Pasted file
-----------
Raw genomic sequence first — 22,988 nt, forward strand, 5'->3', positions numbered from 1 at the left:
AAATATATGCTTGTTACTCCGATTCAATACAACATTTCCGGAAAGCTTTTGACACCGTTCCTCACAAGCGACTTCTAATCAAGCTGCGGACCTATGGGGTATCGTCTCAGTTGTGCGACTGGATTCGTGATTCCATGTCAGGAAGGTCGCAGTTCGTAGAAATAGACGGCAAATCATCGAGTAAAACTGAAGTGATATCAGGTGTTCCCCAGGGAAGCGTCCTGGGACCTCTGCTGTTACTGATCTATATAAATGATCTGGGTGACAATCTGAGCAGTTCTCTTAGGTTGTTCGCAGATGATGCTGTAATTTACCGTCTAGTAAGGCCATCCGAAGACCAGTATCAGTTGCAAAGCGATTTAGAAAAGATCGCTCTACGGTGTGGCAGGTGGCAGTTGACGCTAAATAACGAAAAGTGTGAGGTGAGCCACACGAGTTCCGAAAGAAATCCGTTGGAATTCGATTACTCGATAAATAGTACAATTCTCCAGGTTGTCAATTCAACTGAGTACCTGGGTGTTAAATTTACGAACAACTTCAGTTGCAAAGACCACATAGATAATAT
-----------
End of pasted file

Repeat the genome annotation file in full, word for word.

Raw genomic sequence first — 22,988 nt, forward strand, 5'->3', positions numbered from 1 at the left:
AAATATATGCTTGTTACTCCGATTCAATACAACATTTCCGGAAAGCTTTTGACACCGTTCCTCACAAGCGACTTCTAATCAAGCTGCGGACCTATGGGGTATCGTCTCAGTTGTGCGACTGGATTCGTGATTCCATGTCAGGAAGGTCGCAGTTCGTAGAAATAGACGGCAAATCATCGAGTAAAACTGAAGTGATATCAGGTGTTCCCCAGGGAAGCGTCCTGGGACCTCTGCTGTTACTGATCTATATAAATGATCTGGGTGACAATCTGAGCAGTTCTCTTAGGTTGTTCGCAGATGATGCTGTAATTTACCGTCTAGTAAGGCCATCCGAAGACCAGTATCAGTTGCAAAGCGATTTAGAAAAGATCGCTCTACGGTGTGGCAGGTGGCAGTTGACGCTAAATAACGAAAAGTGTGAGGTGAGCCACACGAGTTCCGAAAGAAATCCGTTGGAATTCGATTACTCGATAAATAGTACAATTCTCCAGGTTGTCAATTCAACTGAGTACCTGGGTGTTAAATTTACGAACAACTTCAGTTGCAAAGACCACATAGATAATAT